1922 Chevrolet 490
Owner: Donacio Sr. Manuel Ramos (Barcelona)
Engine - gasoline, inline 4-cylinder
Volume - 171 cubic inches
Power 21.7 hp
Transmission - 3-speed manual
Wheelbase - 1020 mm
Weight - 1750 kg
Load capacity - 1000 pounds
The first Chevrolet truck was the Model 490 Light Delivery. The half-ton rated 490 Light Delivery was a chassis cowl only based on the 490 auto. A chassis cowl included the chassis with engine, transmission and the front sheet metal which comprised the hood, front fenders, grille and headlights. Its instrument panel, steering wheel, foot pedals and shift lever were exactly the same as the cars.
The customer was expected to provide his own cab and body. Cabs and bodies in those days were constructed of wood. Often times the buyer would build his own body, usually without a cab, but most truck buyers purchased bodies and cabs from an outside independent body company.
The 490 was powered by a four cylinder overhead valve engine displacing 171 cubic inches. This engine which developed 21.7 SAE horsepower lasted through the 1928 model year. The 490's wheelbase was only 102 inches and it was rated for a maximum payload of 1,000 pounds. Its transmission was the same three-speed as used in the auto. Chevrolet was not bashful in advertising its selective gear shift transmission against Ford's foot pedal operated transmission. The windshield was an extra cost item. The 490 were equipped with 30x3 1/2 balloon tires front and rear. Its list price was $595.
Chevrolet's other new truck in 1918 was the Model T one-ton chassis cowl. It was a modified Model FA passenger car chassis, but it was beefed up a bit for commercial service. Its OHV four-cylinder engine displaced 224 cubic-inches and produced 21.7 net horsepower. It rode on a 125 inch wheelbase. Its list price was $1125. The one-ton featured a worm drive rear end, a half floating rear axle, 31x4 front balloon tires and 32x4 solid rubber rears, eight leaf front springs and 12 leaf rear springs and was rated for a maximum GVW of 2000 pounds.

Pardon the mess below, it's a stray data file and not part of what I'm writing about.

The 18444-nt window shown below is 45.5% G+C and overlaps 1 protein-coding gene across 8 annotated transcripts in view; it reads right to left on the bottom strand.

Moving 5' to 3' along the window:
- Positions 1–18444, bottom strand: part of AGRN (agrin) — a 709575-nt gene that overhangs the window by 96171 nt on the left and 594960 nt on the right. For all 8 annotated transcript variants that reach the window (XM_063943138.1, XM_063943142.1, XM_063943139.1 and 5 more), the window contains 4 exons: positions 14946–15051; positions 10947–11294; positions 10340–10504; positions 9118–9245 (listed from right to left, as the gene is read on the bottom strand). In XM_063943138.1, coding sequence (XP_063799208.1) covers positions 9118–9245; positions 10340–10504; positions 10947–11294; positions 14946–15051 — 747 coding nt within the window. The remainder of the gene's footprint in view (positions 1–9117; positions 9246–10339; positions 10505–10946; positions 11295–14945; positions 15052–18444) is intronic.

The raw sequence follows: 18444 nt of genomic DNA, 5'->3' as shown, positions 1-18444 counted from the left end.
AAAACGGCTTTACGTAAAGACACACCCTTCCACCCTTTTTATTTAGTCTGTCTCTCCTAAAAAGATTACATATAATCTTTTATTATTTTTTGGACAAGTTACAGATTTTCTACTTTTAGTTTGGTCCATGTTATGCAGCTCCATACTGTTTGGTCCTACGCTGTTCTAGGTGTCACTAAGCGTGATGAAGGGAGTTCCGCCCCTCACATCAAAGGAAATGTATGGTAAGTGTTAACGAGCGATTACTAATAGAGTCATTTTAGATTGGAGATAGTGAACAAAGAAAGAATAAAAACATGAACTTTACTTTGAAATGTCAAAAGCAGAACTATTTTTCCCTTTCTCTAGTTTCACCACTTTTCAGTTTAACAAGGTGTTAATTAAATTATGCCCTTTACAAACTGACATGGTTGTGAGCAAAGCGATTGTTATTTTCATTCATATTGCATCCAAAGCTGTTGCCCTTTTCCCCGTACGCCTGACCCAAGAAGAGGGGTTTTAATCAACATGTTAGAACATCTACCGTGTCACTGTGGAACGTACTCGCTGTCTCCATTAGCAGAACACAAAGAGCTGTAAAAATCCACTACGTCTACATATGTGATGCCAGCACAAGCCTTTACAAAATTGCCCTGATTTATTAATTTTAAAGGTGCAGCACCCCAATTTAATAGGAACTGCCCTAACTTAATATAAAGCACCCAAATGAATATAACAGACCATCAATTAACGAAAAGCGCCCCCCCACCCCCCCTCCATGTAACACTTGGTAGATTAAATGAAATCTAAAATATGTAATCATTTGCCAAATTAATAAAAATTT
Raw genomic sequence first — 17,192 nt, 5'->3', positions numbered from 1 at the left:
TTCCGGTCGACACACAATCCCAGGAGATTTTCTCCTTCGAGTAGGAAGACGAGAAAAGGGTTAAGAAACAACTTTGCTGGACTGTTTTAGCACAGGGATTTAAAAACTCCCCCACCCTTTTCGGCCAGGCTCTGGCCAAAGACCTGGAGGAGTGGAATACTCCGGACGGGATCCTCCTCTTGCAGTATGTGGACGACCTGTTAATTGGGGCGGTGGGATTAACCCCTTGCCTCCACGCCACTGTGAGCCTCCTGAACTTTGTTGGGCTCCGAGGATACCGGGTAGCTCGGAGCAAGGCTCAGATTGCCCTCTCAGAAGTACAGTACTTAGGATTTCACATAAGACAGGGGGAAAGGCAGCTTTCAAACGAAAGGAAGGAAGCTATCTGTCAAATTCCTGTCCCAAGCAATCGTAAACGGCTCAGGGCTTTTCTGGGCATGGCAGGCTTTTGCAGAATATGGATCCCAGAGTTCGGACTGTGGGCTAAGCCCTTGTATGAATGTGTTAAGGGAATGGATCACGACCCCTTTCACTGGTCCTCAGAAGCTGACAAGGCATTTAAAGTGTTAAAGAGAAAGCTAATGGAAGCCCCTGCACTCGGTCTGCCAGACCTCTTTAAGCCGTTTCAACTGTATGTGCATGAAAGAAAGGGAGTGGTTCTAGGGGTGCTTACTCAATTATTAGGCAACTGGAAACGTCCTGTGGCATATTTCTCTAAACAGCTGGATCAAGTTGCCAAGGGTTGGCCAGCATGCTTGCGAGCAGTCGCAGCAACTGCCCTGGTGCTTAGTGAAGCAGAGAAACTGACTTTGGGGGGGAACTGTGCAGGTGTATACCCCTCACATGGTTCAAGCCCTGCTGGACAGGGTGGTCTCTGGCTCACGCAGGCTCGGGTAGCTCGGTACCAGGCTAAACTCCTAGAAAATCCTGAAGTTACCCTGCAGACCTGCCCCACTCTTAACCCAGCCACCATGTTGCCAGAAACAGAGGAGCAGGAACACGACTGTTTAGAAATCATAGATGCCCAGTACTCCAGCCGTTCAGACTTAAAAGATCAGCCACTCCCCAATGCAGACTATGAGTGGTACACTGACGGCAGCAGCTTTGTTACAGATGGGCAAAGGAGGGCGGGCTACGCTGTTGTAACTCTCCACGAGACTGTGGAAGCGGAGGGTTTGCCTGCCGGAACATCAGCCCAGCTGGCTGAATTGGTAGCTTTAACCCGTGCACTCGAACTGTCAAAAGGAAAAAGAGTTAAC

The 490 Light Delivery and one-ton Model T remained in production through the 1922 model year. A 3/4 ton chassis cowl Model G was added in 1921 but it only lasted through 1922. The Light Delivery chassis and the one-ton trucks were renamed the Superior Series in 1922 (the same as Chevrolet Cars), this name lasted through the 1927 model year. The Series name was changed to Capitol for both trucks in 1927 which lasted through 1928 - the last year for the four cylinder era. It is interesting to note that for the one-ton model only a cab, stake body and panel body became available in 1927 only. Truck buyers could and did purchase and install aftermarket pickup bodies during this time. The cab returned for 1928 but the bodies didn't. No factory built pickups were built between 1918 and 1928, Chevrolet provided only the chassis and cowl.